Section 2. Respect for Civil Liberties, Including:Share    

a. Freedom of Speech and Press

The law provides for freedom of speech and press; however, at times the government attempted to limit these rights.

Freedom of Speech: The government sometimes threatened the use of colonial-era antisedition and treason laws to stifle criticism.

In October 2011 four human rights activists were arrested and charged with sedition and conducting a demonstration without permission. In June the government, through the director of public prosecution, dropped the case due to lack of evidence.

Freedom of Press: The independent media were active and expressed a wide variety of views; however, the government imposed some restrictions, such as the use of onerous licensing and registration provisions. A broad spectrum of political opinion was available in the country’s newspapers. Independent newspapers included two dailies, seven weeklies, and one free bimonthly.

There were 16 private radio stations that broadcast primarily in urban areas and six community radio stations. State-owned Malawi Broadcast Corporation (MBC) TV was the sole national television broadcaster. In July the Malawi Communications Regulatory Authority awarded 15 new radio and television broadcasting licenses.

In May the National Assembly repealed a law empowering the government to “prohibit the publication or importation” of publications deemed to be “contrary to the public interest.” The Malawi Censorship Board Secretariat is responsible for reviewing and classifying plays, films and foreign music as well as regulating public theaters. The law stipulates that the Censorship Board is required to have membership of between six and 10 individuals, including a member from the ministry responsible for culture. The minister responsible for culture is empowered to designate the chair of the board. However, the board did not exist at year’s end.

Violence and Harassment: Journalists were harassed, intimidated, and threatened with arrest during the year.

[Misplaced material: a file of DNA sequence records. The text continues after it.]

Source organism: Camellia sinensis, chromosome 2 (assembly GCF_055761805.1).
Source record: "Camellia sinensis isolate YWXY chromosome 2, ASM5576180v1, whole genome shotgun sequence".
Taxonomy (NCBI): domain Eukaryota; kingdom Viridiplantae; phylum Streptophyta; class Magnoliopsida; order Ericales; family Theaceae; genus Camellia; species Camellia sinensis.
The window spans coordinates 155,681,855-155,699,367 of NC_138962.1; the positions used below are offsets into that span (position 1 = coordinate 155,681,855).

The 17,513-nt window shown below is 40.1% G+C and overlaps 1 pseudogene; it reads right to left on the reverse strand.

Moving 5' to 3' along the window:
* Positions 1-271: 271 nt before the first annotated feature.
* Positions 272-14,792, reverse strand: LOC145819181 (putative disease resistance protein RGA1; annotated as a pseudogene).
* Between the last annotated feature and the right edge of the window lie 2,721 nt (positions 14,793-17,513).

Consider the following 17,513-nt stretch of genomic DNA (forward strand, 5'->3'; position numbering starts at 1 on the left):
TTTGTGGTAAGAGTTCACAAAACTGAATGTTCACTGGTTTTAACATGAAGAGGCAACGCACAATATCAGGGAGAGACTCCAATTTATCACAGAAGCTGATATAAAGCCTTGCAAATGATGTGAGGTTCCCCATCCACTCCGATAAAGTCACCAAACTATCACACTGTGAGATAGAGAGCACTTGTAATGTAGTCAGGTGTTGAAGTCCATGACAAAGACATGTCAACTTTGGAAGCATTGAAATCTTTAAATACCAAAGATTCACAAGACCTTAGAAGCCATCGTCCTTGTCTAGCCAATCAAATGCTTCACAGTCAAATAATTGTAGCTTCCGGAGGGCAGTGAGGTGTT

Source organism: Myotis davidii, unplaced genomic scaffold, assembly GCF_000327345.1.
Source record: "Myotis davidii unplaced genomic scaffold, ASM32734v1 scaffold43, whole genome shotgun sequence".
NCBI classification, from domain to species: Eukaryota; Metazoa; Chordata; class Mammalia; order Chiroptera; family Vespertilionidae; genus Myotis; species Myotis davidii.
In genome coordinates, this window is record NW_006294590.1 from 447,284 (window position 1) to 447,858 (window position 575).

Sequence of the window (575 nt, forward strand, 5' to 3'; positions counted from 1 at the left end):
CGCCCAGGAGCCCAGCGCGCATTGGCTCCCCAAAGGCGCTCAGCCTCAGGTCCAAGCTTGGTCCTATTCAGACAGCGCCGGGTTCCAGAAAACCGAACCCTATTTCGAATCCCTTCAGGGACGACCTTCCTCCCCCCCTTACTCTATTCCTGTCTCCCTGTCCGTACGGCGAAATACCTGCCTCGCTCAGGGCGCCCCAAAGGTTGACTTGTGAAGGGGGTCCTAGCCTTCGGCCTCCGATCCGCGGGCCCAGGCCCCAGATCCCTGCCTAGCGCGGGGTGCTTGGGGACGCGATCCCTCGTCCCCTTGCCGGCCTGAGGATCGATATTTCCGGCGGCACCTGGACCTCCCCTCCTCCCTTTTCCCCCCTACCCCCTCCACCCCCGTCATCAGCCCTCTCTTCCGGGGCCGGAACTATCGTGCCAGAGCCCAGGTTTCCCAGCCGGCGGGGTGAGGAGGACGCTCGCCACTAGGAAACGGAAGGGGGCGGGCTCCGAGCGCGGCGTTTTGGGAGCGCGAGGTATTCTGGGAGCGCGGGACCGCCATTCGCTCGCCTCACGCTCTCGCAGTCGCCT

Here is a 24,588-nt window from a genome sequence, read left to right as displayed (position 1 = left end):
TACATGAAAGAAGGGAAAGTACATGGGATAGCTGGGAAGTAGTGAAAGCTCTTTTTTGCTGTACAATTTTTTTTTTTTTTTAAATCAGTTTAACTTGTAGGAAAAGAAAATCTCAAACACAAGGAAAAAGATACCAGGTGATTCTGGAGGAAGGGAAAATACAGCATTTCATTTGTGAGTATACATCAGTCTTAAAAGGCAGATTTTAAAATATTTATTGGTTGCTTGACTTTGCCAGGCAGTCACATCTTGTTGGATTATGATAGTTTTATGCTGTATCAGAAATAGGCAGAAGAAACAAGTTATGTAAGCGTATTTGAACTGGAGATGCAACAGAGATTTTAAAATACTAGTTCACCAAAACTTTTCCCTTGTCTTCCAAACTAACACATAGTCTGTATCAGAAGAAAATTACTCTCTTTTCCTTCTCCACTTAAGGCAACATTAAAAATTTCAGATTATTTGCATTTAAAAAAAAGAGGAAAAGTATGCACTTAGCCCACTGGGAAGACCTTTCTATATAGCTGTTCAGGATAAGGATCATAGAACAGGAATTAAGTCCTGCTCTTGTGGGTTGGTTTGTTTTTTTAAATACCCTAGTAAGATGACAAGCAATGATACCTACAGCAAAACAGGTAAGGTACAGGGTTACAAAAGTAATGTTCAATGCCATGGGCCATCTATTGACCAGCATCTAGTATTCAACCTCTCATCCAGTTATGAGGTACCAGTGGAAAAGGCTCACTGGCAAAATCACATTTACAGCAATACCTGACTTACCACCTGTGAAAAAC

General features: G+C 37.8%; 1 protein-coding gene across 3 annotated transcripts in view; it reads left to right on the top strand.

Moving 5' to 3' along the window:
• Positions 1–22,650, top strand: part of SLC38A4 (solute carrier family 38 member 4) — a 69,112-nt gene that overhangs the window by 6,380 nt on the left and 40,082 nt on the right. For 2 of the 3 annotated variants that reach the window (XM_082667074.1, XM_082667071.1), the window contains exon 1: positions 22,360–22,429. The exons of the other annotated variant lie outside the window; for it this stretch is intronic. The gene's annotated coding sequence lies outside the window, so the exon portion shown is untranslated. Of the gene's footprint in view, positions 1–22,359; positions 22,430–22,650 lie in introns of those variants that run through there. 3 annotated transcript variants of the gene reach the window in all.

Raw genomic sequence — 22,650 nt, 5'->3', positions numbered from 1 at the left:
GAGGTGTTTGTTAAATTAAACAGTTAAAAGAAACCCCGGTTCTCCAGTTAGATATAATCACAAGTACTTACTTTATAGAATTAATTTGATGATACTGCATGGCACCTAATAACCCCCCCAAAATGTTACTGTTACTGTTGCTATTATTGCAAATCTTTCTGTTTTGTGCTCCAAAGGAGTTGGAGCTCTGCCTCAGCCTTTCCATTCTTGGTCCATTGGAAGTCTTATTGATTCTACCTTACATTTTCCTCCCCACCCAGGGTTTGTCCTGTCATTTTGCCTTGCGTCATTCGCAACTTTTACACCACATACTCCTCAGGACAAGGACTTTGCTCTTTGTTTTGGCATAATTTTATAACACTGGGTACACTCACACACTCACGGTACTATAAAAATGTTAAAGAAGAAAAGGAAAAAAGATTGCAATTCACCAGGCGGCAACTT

A few journalists reported receiving threats. For example, in March Chairperson of the Malawi Chapter of the Media Institute of Southern Africa Anthony Kasunda reported receiving threats from unknown DPP sympathizers in response to the government’s repeated attacks on the media. As a matter of practice, the media mainly reported threats to alert the public and fellow journalists. No action was taken to investigate the threats.

Police also questioned and arrested journalists. For example, on October 15, journalist Justice Mponda of the online publication Malawi Voice was arrested by police and charged with publishing false news likely to cause fear and alarm among the public. Mponda was alleged to have reported the expulsion of the Tanzania high commissioner from the country and the resignation of President Banda; both reports were false. However, instead of referring the case to the Media Council of Malawi, which may penalize journalists found guilty of misconduct, Mponda’s case was referred directly to police. Mponda was free on bail and awaiting trial.

On May 26, journalist Clement Chinoko of the Sunday Times was arrested for writing a story about two girls from Blantyre who had become engaged (female homosexuality is illegal). Chinoko was detained beyond the legally permitted 48 hours after which the law requires a detainee be brought before a court of law. The report of the engagement was later found to be false, and Chinoko was charged with misconduct. The case was pending.